Nation’s health and biomedical informatics professionals urge Congressional leaders to continue their support of informatics graduate education in tax reform
In a letter sent yesterday to the Senate Finance and House Ways & Means committees, the American Medical Informatics Association (AMIA) urged leadership to abandon potential tax reform provisions that would count graduate student tuition waivers as taxable income. Pointing out that many graduate fellowships in medical informatics offer stipends of less than $30,000 per year, AMIA was concerned that making the stipend even more modest would discourage participation in graduate informatics education.
The House of Representatives passed Tax Cuts and Jobs Act (H.R.1) on November 16. Section 1204 of the legislation repeals the statute allowing qualified tuition reductions provided by educational institutions to be excluded from taxable income. The Senate version of the bill, which passed on December 8, does not include this repeal. The two versions of the legislation are currently being reconciled in a conference committee, and observers believe a deal combining the two versions is imminent.
A change in the current statute, AMIA argued, would “drive potential students from pursuing graduate research, initiating a deleterious effect across both academia and industry, which increasingly relies on high-quality graduate training.” It further emphasized that in “an era of increased computerization of medical care, including the promise of precision medicine guided by machine learning and artificial intelligence, the need for skilled informaticians capable of understanding both medical care and information systems will only continue to increase.”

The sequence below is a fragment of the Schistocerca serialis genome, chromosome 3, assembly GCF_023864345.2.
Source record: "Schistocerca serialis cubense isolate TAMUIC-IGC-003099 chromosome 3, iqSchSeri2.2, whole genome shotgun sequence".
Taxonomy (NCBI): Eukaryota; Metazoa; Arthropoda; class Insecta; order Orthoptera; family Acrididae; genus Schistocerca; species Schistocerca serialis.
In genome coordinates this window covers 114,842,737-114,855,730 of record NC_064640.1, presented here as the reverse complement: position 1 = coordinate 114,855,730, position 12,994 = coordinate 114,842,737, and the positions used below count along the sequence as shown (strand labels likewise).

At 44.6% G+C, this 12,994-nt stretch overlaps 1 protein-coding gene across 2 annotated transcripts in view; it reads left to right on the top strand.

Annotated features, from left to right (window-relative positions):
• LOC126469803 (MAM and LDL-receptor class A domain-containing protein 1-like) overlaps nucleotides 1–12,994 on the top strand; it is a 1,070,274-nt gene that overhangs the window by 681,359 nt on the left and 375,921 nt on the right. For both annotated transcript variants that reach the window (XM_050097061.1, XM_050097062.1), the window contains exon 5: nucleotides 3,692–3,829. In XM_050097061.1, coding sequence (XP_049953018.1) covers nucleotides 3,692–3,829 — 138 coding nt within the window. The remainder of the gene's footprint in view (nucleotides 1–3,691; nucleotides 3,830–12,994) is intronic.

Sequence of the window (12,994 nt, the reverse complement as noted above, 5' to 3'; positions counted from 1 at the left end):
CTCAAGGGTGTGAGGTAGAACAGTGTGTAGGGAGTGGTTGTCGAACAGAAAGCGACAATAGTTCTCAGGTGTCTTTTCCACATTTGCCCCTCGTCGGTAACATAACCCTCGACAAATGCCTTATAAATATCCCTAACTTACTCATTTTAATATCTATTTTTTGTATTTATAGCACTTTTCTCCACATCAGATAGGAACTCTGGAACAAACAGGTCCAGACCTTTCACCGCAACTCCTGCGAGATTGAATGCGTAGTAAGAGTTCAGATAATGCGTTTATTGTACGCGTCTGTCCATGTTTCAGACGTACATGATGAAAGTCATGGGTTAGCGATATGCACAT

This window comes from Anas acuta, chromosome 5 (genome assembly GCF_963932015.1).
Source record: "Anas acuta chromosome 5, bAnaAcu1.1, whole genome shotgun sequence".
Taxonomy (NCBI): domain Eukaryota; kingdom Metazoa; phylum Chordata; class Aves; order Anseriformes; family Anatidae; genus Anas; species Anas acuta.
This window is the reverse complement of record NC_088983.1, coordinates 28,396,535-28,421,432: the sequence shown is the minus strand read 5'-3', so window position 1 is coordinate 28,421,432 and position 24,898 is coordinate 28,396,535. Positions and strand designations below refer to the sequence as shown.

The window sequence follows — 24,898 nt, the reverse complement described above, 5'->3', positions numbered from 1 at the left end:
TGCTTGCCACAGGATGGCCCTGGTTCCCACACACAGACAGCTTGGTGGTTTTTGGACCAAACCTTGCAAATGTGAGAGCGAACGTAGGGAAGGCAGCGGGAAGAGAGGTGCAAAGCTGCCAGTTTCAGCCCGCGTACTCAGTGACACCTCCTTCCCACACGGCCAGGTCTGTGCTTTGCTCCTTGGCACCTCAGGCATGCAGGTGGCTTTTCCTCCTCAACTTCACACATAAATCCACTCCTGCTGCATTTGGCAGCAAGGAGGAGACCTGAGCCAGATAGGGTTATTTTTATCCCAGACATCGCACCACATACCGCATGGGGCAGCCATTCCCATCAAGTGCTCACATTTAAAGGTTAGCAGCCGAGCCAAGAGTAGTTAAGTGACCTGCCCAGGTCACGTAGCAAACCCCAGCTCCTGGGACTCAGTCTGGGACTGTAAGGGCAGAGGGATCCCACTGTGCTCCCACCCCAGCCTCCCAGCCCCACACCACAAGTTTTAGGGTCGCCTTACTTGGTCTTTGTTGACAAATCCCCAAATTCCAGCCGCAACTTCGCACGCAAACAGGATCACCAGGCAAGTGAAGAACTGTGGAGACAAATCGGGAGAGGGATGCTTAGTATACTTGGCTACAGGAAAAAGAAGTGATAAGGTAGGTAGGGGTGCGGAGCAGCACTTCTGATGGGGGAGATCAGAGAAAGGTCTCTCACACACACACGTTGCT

“The health care ecosystem is increasingly digital and data-driven,” said Thomas Payne, MD, FACP, FACMI, AMIA Board Chair and Medical Director of IT Services at the University of Washington’s UW Medicine. “We must not do anything that would impede the education and training of a vital component of this ecosystem’s future workforce.”
Pointing out that Congress provided support for graduate STEM education just last year in the bipartisan 21st Century Cures Act and the American Innovation and Competitiveness Act of 2017, AMIA enjoined lawmakers to act within the spirit of those laws and continue to encourage such support.
“Students are an investment in the future,” said Douglas B. Fridsma, MD, PhD, FACP, FACMI, AMIA President and CEO. “Health informatics is the quintessential 21st century profession, and we all benefit from the science, discoveries and knowledge that informatics students bring to our challenging health care problems.”
Click here for the full letter.